by: Jeremey Gingrich
Our Driver’s EDitorial is a weekly column designed to express our opinion on something going on in Hollywood today. Sometimes we whine and complain about something we wish was different, other times we heap praise on the system for getting it right.
Really, I never wanted to be this guy. I love the movies. Not only do I love the experience of directors, writers, actors, producers, key grips coming together to create an entertainment, but I even enjoy sharing that entertainment in an auditorium of fellow movie-goers. Experiencing a movie on your own can be an academic as well as entertaining experience, as you can pay astute attention to even the most minute of details; but you don’t get the communal experience of sharing the laughs, the thrills, the tears with an audience going through those same emotions for the first time. That’s one of my favorite things about the movies, and the times I get to experience that the most are during the summer, with the crowded theaters for the summer blockbusters, and during the Christmas releases. At this time of year, everyone has countless days off, the Academy Award nominees start coming out, and it just feels good after the big Christmas feast to leave the dishes in the sink and just escape for two hours to a world of your choosing. Plus, after the unpleasant conversations most families have around the collective dinner table, sometimes it’s just good to sit in silence for two hours.
However, on three separate occasions during this holiday movie season, some audience members (one of my favorite aspects of the movies) have sullied my movie-going experience. I’m not the guy that points this stuff out, either. I love the movies so much, that these are usually the things I overlook to justify my continued attendance at the multiplexes across America to this site’s main proprietor, Brad Sturdivant, who is adamant on his premise that people ruin the movies. However, given these last few experiences, and don’t tell Brad this, I’m actually coming around a bit to his way of thinking.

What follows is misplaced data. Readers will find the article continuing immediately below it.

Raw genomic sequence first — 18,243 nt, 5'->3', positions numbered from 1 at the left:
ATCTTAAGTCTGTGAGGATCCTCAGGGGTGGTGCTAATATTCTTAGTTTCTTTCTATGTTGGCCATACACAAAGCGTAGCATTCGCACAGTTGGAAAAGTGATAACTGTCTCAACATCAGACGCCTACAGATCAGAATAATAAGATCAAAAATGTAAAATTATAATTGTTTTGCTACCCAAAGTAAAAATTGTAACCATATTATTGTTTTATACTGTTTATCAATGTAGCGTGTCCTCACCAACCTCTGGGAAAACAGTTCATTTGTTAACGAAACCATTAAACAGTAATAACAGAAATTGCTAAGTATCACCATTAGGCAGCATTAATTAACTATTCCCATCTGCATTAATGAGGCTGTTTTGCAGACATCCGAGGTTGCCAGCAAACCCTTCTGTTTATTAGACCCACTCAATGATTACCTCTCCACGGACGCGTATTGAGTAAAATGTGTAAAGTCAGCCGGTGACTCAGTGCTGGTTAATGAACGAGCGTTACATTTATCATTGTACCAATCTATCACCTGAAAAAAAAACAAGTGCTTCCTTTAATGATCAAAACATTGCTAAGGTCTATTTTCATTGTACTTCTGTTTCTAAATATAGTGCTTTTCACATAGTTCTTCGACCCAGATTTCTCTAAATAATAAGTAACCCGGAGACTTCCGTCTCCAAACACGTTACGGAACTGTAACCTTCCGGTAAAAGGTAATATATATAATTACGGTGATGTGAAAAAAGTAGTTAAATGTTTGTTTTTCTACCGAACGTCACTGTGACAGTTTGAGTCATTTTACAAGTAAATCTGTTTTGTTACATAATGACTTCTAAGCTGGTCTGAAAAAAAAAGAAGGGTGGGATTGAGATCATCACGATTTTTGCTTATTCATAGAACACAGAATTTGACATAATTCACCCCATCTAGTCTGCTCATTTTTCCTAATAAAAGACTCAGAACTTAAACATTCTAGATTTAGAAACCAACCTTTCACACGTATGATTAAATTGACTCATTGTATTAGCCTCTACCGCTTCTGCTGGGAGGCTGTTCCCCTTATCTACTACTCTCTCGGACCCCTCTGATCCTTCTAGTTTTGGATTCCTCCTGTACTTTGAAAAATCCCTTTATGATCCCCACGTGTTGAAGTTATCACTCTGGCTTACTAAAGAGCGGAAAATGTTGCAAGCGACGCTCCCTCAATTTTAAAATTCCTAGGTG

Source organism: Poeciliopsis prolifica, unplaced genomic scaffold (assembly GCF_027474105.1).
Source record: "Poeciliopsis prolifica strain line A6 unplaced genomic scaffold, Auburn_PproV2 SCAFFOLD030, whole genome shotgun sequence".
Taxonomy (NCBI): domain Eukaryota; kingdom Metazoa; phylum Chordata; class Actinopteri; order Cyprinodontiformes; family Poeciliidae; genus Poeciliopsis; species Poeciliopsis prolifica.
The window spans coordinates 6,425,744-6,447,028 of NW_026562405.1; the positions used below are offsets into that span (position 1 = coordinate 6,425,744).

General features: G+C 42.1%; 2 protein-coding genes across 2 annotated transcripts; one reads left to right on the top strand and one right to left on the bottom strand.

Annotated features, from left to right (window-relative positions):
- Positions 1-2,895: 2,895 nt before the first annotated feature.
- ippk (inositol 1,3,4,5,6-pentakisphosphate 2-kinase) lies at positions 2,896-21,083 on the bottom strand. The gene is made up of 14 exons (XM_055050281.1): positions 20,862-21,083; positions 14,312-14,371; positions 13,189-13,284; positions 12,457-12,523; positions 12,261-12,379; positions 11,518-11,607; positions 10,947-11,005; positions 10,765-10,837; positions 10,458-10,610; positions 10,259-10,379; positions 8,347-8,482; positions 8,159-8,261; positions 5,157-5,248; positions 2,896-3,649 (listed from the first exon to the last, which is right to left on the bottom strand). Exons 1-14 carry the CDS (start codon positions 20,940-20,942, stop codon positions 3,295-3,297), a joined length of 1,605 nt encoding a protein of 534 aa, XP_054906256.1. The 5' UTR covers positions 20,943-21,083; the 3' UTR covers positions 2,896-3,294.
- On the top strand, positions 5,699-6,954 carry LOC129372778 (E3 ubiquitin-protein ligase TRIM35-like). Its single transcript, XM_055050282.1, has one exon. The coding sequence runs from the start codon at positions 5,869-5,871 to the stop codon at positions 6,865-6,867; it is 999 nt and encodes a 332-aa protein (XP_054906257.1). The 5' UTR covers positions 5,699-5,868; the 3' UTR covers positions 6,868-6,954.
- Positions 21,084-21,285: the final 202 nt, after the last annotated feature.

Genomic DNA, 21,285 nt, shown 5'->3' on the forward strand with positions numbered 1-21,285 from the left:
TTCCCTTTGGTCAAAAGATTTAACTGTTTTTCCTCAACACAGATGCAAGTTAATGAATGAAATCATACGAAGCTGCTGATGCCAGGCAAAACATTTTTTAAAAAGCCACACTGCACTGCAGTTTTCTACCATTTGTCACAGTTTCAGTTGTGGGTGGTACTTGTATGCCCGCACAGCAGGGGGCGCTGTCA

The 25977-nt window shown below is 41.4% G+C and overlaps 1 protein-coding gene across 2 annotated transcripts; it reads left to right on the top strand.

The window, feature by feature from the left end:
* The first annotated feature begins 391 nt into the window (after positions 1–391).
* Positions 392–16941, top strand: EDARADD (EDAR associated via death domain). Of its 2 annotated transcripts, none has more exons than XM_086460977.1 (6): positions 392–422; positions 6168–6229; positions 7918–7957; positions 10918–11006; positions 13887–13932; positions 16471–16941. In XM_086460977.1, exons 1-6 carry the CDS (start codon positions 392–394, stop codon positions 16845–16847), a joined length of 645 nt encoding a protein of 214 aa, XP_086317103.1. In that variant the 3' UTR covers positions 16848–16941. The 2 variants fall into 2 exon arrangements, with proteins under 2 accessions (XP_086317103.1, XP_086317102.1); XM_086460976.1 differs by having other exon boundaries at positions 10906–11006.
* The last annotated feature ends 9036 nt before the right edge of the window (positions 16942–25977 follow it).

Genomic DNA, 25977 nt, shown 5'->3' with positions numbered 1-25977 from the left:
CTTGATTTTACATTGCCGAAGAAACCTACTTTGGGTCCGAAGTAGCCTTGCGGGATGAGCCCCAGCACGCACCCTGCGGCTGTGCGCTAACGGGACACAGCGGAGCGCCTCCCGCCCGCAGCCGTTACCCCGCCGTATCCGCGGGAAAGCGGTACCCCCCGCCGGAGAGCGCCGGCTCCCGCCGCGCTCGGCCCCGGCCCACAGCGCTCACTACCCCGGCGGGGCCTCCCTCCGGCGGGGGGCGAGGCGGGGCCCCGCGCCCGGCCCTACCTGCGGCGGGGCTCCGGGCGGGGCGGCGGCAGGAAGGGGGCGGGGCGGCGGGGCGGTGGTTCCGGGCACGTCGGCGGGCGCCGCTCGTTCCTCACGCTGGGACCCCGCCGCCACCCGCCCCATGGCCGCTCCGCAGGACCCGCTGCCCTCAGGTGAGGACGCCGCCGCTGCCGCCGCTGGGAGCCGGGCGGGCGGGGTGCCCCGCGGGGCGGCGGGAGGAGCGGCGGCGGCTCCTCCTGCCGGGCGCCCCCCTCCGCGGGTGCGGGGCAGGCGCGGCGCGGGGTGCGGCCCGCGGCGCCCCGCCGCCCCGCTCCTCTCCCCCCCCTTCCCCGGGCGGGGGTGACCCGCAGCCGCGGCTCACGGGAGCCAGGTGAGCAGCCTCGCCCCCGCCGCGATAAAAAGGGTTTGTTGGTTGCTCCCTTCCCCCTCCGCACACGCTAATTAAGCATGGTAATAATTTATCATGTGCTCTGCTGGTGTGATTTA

My biggest problem, my HUGEST problem, is with cell phones. Cell phones in the God blessed movie theaters! Listen, American movie goers, I counted and there is not one, not two, but three reminders before the start of your movie to turn off/silence your cell phones. Some of which are done in creative and funny ways, such as the movietickets.com ads with the fictional Happy the Hedgehog movies and ROBOTS FROM SPACE in which they blow up the actual Mount Rushmore. Then there’s the requisite reminder before and after the previews to turn off your cell phones with the recently added caveat of NO TEXTS, as well. The “no texts” bit is genius, by the way, as a lit up screen on a cell phone with someone clickety-clacking away at a text during a movie is unbearable.
But on these three recent occasions, the intrusion into my movie was so egregious, I felt the need to write this editorial, the main bullet point to which is TURN OFF YOUR DAMN CELL PHONES. I mean, it really is quite simple. I remember to do it and I’m as simple a creature as you’ll ever find. And if I think I’m going to receive an important phone call in the 2 hour movie (rare for all of us as, face it, none of us are that important) I will put it on vibrate and hold it in my hand so when I get the call I can walk out of the theater and take the call in the lobby. Is that really such a difficult plan to formulate? Apparently so, as when I was in UP IN THE AIR recently a woman behind me felt her phone call, announced to me by her “Party in the USA” ring tone, was so important she had to take the call during the movie, during a pivotal exchange between George Clooney and Anna Kendrick. I would have scolded her over movie theater etiquette but she was with her children and I would have felt bad. Either that or the children would have beat the hell out of me.
Other recent situations were more benign, both of which were simply phones ringing during the movie, one a regular ring tone and one a Jackson 5 song, and though I like the Jackson 5 and the offenders quickly and awkwardly fumbled around to turn off the sound, the sound was still there. And these three occasions combined to inspire me to work as another reminder to movie-goers to please silence your cell phones when you are in the car pulling up to the theater. Don’t wait until you’re in the building, just shut it off! Shut it off as soon as you make the decision to go to the movies! Think of this as a grand gesture of man’s humanity toward his fellow man. Think of it as following basic instructions. Or just think of it as a simple gesture of common decency. Just do it, okay? This has been a public service announcement from your good friends at Flix66.com. But again, don’t tell Brad.